The new State Office Building completes the development of the state property located on West Congress Street in down-town Tucson. The two existing buildings are similar in mass, but dissimilar in architectural style. Despite of the differences and similarities the Tucson Arizona state office building is a masterpiece of design and architecture.
The building utilizes a large floor plate of 27,000 square feet for increased flexibility. A 9,000-square-foot open-air atrium links the new building to the older structure at the south-east corner of the site; this atrium becomes the site’s major orientation feature. The atrium also serves to shade the south-facing windows without interrupting views to the south (these offices also have views into the atrium). From the atrium, the visitor can go directly into the lobby of the new building, to the older State Office Building, to the meeting room on the second floor via the atrium stairway, or down the atrium stair to the cafeteria.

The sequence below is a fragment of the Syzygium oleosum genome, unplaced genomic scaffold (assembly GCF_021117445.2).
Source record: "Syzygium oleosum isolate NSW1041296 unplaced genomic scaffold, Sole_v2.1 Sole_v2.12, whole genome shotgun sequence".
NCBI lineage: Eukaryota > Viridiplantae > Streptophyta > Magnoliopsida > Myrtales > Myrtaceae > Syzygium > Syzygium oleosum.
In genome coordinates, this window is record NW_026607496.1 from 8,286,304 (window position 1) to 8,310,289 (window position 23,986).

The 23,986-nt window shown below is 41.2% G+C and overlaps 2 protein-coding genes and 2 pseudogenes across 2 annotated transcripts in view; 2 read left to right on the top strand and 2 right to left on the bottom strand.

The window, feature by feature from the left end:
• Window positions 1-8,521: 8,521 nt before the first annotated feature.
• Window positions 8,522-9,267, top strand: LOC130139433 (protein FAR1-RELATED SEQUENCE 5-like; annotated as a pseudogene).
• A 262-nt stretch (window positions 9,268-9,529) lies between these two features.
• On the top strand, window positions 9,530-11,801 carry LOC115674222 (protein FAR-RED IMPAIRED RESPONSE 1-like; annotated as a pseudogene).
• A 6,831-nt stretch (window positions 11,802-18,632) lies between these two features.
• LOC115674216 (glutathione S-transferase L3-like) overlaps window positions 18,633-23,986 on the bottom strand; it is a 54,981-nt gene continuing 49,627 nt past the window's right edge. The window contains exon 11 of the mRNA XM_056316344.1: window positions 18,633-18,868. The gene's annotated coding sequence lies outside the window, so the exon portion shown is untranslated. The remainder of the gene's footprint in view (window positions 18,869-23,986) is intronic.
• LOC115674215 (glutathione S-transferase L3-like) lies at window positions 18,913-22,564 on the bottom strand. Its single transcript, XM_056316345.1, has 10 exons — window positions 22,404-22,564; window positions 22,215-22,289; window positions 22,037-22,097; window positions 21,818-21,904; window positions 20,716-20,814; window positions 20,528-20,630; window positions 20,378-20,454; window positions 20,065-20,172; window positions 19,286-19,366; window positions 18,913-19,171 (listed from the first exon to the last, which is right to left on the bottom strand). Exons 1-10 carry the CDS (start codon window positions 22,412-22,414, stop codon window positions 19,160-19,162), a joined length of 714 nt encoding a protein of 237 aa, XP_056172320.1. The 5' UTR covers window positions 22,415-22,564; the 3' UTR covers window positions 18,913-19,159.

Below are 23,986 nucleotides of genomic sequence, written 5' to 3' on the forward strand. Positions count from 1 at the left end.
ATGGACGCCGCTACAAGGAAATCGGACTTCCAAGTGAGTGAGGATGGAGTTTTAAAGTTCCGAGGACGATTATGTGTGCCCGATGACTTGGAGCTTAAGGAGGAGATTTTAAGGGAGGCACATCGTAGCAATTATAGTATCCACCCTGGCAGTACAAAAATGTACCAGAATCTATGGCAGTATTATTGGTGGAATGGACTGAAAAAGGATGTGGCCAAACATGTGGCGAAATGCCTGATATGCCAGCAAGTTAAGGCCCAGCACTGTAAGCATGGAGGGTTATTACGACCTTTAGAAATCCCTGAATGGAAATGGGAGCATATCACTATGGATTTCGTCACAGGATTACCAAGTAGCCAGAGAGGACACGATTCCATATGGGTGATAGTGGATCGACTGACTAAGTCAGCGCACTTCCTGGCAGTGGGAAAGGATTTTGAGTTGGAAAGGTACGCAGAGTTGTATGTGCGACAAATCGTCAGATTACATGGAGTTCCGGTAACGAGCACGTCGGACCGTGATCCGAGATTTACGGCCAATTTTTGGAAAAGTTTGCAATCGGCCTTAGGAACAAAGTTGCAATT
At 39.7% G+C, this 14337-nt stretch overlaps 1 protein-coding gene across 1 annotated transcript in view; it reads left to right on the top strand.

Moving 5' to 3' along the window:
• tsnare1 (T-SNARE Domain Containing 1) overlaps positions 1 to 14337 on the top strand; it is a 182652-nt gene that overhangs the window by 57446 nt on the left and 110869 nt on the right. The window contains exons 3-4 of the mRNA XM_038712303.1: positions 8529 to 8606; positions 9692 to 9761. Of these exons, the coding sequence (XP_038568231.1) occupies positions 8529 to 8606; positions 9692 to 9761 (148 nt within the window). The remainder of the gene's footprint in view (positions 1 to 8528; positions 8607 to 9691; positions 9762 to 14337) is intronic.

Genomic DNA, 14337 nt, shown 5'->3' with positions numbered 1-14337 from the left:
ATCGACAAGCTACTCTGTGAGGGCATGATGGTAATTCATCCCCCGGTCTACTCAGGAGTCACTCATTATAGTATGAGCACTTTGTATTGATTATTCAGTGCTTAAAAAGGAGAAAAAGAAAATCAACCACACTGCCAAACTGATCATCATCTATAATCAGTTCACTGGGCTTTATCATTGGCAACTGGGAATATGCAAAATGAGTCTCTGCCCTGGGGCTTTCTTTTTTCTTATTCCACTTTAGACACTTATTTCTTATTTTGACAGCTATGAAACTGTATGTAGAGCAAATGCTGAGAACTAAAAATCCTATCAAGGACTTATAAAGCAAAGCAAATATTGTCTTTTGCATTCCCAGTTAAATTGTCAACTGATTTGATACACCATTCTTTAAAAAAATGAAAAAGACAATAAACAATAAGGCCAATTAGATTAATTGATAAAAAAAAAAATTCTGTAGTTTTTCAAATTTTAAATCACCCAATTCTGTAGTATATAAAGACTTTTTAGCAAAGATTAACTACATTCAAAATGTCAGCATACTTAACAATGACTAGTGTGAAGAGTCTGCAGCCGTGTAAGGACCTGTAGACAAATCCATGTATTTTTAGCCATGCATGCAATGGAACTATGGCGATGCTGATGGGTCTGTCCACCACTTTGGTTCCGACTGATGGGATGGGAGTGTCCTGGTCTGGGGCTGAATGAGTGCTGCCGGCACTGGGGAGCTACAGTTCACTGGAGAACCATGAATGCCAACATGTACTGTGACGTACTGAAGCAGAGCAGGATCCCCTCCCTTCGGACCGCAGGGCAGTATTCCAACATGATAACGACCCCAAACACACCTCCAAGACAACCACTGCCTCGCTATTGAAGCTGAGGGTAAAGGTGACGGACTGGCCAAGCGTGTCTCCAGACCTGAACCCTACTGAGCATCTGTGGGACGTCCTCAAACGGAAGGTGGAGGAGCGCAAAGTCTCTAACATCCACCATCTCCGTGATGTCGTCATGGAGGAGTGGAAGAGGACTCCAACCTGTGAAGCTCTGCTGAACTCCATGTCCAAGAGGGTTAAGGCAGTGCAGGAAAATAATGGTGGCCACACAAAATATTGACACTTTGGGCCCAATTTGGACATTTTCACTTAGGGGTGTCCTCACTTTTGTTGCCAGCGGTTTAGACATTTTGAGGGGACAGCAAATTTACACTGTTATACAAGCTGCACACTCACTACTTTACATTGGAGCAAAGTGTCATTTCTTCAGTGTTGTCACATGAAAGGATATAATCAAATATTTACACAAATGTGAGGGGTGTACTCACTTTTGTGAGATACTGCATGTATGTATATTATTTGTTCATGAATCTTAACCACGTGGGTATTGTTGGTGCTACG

Architectural Elements and Features
The curved wall on the north side of the building:
1) forms a termination for the view westward along Alameda Street,
2) expresses the opening up of the building to the mountain views to the northeast, and
3) permits a smooth, uninterrupted shaping of the building along the property line that effortlessly maximises floor area.
Construction Material and Details
The primary material is red brick veneer in the same shape and colour as the east and west walls of the existing State Building to which the new building is attached. This creates a unified facade for the two buildings when they are seen together from the east and west. The atrium is steel-framed with aluminium louvres, panelling and architectural detail. The curving wall is patterned in red and cream coloured brick the cream colour is consistent with the colouration of the apartment house directly adjacent to the north and the other structures in the area. Insulated low “E” glass and a reflective insulated glass in the ribbon windows is used.
This building combines traditional brick detailing found in the locale of the building with an original and seemingly spontaneous pattern of brick as its signature design element. This is meant to be a new building that comfortably coexists with older structures The traditional brick elements, headers, arches, copings, sills, etc, are simple but abstract. Likewise, the patterned curving brick wall is detailed flush, and combined with other brick details gives the building a sense of modernity.